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Enghien (Municipality, Province of Hainaut, Belgium)


Last modified: 2005-12-03 by ivan sache
Keywords: enghien | edingen | crosses: 15 (yellow) |
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[Flag of Enghien]

Municipal flag of Enghien - Image by Arnaud Leroy, 26 May 2005

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Presentation of Enghien

The municipality and town (Ville) of Enghien (in Dutch, Edingen; 10,500 inhabitants; 4,057 ha) is located in northern Hainaut, 30 km south-west of Brussels, on the border with Flemish Brabant. It is made of the former municipalities of Enghien, Marcq and Petit-Enghien.

The village of Petit-Enghien is older than the city of Enghien and its area is 20 times bigger as the area of the city. It was known in the past as vetus Aenghien (Old Enghien, 1114) and Enghien-le-Château (Enghien-the-Castle, 1167).

The city of Enghien sensu stricto was founded by Englebert d'Enghien in the XIth century. It was an important fortified city in the beginning of the XIIIth century, later used as a pleasure residence by the families of Luxembourg and Bourbon. Its most famous owner was King of France Henri IV, who neglected the city and sold the domain to the Arenberg family in 1607.

In the XVth century, Pierre de Luxembourg laid out the forest bordering his castle and designed a park. In 1630, the family of Arenberg created the famous park of Enghien, which was achieved in 1665 under the gudiance of Father Charles de Brussels, né Antoine d'Arenberg. A legend says that the young engraver Romeyn de Hooghe was able to draw all the landscapes of the park within seven days in 1666. It was said that the view on the gardens from the Seven Stars' Pavilion, built in 1656, was "one of the most beautiful in the world".
In the beginning of the XXth century, the domain and its ruined park were purchased by the industrial and banker François Empain. He built a neo-classical castle and housed there his collection of bronze and stone statues, including Le Dénicheur d'Aigles by Jef Lambeau and Diane, déesse de la chasse by Houdon.
In 1986, the municipality of Enghien bought the park and revamped it. Among the gardens to be visited are the Flowers' Garden (in Italian Renaissance style), the Dahlia Garden (today the European Dahlia Reference Collection), the Rose Garden and the Aquatic Garden.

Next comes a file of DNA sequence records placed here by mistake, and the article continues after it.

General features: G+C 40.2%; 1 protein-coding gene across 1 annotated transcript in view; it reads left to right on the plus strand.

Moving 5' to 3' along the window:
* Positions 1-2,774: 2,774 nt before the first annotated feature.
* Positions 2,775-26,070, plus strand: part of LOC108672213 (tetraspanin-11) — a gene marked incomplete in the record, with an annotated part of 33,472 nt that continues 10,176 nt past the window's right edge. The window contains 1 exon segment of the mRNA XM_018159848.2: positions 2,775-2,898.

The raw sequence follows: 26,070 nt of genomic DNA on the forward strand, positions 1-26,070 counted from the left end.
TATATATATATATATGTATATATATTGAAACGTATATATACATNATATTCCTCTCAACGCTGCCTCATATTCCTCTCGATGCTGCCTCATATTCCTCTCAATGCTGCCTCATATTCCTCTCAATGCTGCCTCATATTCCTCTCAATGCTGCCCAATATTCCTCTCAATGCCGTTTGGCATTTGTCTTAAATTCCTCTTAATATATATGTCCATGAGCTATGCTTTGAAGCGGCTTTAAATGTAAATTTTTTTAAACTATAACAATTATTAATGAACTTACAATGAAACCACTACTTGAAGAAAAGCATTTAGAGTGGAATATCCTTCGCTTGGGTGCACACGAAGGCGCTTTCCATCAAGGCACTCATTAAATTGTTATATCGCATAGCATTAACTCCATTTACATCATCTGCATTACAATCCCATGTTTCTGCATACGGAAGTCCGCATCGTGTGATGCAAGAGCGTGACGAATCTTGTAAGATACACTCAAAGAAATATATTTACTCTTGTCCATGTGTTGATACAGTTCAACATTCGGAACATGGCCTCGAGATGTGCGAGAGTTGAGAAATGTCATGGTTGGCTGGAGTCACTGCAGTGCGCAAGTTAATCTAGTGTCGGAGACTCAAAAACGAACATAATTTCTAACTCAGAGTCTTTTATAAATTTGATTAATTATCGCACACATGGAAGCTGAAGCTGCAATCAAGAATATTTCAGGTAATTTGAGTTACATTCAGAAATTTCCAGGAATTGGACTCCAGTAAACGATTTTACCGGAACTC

Source: Municipal website

The town of Enghien gave its name to a powerful medieval family which had to maintain itself against powerful neighbours such as the count of Hainaut and the duke of Brabant. The most famous of them was Zeger II who inherited the county of Brienne and (the title of) the duchy of Athens, and was beheaded after a mock trial (he was accused of being too much in favour of Edward III of England) in 1364. The family died out end XVth century; their domain was inherited by the Luxembourgers and then by the Bourbons, who sold it in 1606 to the Arenbergs. The Bourbons, however, kept the title and had it augmented into that of duke. Several Bourbons such as the Great Condé were styled 'Duke of Enghien'.

Source: Grote Nederlandse Larousse Encyclopedie (1974)

The most famous Duke of Enghien was Louis-Antoine Henri de Bourbon -Condé (1772-1804), son of Louis-Joseph, Prince of Condé. Bonaparte ordered his capture in Germany and Enghien was shot in the ditches of the fortress of Vincennes after another mock trial. Bonaparte's idea was to suppress any hope of Bourbonic restoration, but the assassination of Enghien was immediately percieved as a huge political mistake.
A few centuries earlier, Duke Henry II of Montmorency revolted with the serial plotter Gaston d'Orléans against Richelieu; the plot failed, Montmorency was executed in 1632 and his Duchy was transfered to the Condé. Louis XIV decided to rename the Duchy of Montmorency, located north of Paris, Duchy of Enghien (to complicate the matter, there are still two different cities called Montmorency and Enghien!). The change of the name was not popular; in 1688, Madame de Sévigné wrote to his cousin Bussy-Rabutin: "Therefore we should call the cherries of Montmorency the cherries of Enghien [...) Cousin, I wouldn't get used to that". Therapeutic waters were found in 1773 and the village of Enghien-les-Bains started to develop in 1821 with the building of a spa. Enghien became a municipality in 1850 and is today a posh city, with a lake (hardly visible because of the wealthy houses built on its shore), a horse race track and a casino.

Ivan Sache & Jan Mertens, 26 May 2005

Municipal flag of Enghien

The municipal flag of Enghien (Belgium) is nearly square (13:15), with a gyronny of ten white and black pieces. In each black piece, there are three yellow crosses with a crosslet on the three top arms.

According to Armoiries communales en Belgique. Communes wallonnes, bruxelloises et germanophones, the flag is a banner of the municipal arms, which were adopted along with the flag on 18 June 1992 by the Municipal Council and confirmed by the Executive of the French Community on 3 May 1993, with the following description:

Gironné blanc et noir de dix pièces, chaque pièce noire chargée de trois croisettes recroisettées au pied fiché de jaune, ce pied dirigé vers le centre du tablier.

The flag reproduces the former banner of arms of the Duchy of Enghien.

Arnaud Leroy, Pascal Vagnat & Ivan Sache, 26 May 2005